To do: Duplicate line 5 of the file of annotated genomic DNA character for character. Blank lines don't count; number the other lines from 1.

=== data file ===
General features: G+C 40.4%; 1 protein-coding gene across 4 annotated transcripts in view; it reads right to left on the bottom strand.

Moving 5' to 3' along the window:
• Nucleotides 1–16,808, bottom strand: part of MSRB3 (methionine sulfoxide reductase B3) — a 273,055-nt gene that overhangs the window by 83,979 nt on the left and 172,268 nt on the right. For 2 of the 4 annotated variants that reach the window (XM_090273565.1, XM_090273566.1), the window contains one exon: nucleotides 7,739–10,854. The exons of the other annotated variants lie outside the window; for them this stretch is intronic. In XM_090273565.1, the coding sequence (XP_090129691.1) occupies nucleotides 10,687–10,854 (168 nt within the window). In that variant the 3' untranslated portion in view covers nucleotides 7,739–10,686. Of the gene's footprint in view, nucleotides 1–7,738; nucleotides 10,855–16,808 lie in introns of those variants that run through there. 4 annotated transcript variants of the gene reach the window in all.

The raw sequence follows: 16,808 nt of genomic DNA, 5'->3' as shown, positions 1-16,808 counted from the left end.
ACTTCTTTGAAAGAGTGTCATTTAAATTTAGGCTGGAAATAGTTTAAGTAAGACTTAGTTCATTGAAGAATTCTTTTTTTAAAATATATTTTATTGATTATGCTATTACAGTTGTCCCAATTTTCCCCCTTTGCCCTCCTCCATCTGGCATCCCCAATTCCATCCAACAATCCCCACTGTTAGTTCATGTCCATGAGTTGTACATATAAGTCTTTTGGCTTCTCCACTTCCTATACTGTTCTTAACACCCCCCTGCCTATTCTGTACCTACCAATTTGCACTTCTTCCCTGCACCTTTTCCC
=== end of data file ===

ACTTCTTTGAAAGAGTGTCATTTAAATTTAGGCTGGAAATAGTTTAAGTAAGACTTAGTTCATTGAAGAATTCTTTTTTTAAAATATATTTTATTGATTATGCTATTACAGTTGTCCCAATTTTCCCCCTTTGCCCTCCTCCATCTGGCATCCCCAATTCCATCCAACAATCCCCACTGTTAGTTCATGTCCATGAGTTGTACATATAAGTCTTTTGGCTTCTCCACTTCCTATACTGTTCTTAACACCCCCCTGCCTATTCTGTACCTACCAATTTGCACTTCTTCCCTGCACCTTTTCCC